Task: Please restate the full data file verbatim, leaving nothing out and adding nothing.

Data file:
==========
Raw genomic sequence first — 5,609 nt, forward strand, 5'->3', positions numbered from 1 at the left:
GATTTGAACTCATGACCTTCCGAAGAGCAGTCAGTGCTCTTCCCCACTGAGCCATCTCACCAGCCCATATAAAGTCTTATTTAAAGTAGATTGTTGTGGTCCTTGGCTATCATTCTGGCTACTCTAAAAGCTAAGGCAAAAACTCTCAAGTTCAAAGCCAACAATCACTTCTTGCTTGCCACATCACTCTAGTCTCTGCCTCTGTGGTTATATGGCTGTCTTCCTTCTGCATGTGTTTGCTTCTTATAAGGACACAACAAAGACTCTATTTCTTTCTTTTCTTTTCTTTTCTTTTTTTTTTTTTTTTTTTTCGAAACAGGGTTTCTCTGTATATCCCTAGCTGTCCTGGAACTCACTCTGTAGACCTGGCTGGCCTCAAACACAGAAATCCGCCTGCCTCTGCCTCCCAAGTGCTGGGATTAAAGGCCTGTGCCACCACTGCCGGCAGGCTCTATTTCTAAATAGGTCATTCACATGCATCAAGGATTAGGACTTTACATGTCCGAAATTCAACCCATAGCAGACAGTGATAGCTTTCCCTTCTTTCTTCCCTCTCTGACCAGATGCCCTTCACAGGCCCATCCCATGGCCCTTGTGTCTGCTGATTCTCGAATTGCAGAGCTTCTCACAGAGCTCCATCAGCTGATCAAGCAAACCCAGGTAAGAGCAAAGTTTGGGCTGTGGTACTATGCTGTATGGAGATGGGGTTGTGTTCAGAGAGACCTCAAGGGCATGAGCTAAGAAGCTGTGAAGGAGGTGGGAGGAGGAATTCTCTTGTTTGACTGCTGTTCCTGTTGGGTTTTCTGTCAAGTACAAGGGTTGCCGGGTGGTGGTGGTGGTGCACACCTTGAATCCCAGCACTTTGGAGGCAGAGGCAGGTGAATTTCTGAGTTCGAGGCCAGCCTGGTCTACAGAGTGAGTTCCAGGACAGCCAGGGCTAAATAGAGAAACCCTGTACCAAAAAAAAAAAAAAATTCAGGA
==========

Raw genomic sequence first — 5,609 nt, forward strand, 5'->3', positions numbered from 1 at the left:
GATTTGAACTCATGACCTTCCGAAGAGCAGTCAGTGCTCTTCCCCACTGAGCCATCTCACCAGCCCATATAAAGTCTTATTTAAAGTAGATTGTTGTGGTCCTTGGCTATCATTCTGGCTACTCTAAAAGCTAAGGCAAAAACTCTCAAGTTCAAAGCCAACAATCACTTCTTGCTTGCCACATCACTCTAGTCTCTGCCTCTGTGGTTATATGGCTGTCTTCCTTCTGCATGTGTTTGCTTCTTATAAGGACACAACAAAGACTCTATTTCTTTCTTTTCTTTTCTTTTCTTTTTTTTTTTTTTTTTTTTCGAAACAGGGTTTCTCTGTATATCCCTAGCTGTCCTGGAACTCACTCTGTAGACCTGGCTGGCCTCAAACACAGAAATCCGCCTGCCTCTGCCTCCCAAGTGCTGGGATTAAAGGCCTGTGCCACCACTGCCGGCAGGCTCTATTTCTAAATAGGTCATTCACATGCATCAAGGATTAGGACTTTACATGTCCGAAATTCAACCCATAGCAGACAGTGATAGCTTTCCCTTCTTTCTTCCCTCTCTGACCAGATGCCCTTCACAGGCCCATCCCATGGCCCTTGTGTCTGCTGATTCTCGAATTGCAGAGCTTCTCACAGAGCTCCATCAGCTGATCAAGCAAACCCAGGTAAGAGCAAAGTTTGGGCTGTGGTACTATGCTGTATGGAGATGGGGTTGTGTTCAGAGAGACCTCAAGGGCATGAGCTAAGAAGCTGTGAAGGAGGTGGGAGGAGGAATTCTCTTGTTTGACTGCTGTTCCTGTTGGGTTTTCTGTCAAGTACAAGGGTTGCCGGGTGGTGGTGGTGGTGCACACCTTGAATCCCAGCACTTTGGAGGCAGAGGCAGGTGAATTTCTGAGTTCGAGGCCAGCCTGGTCTACAGAGTGAGTTCCAGGACAGCCAGGGCTAAATAGAGAAACCCTGTACCAAAAAAAAAAAAAAATTCAGGA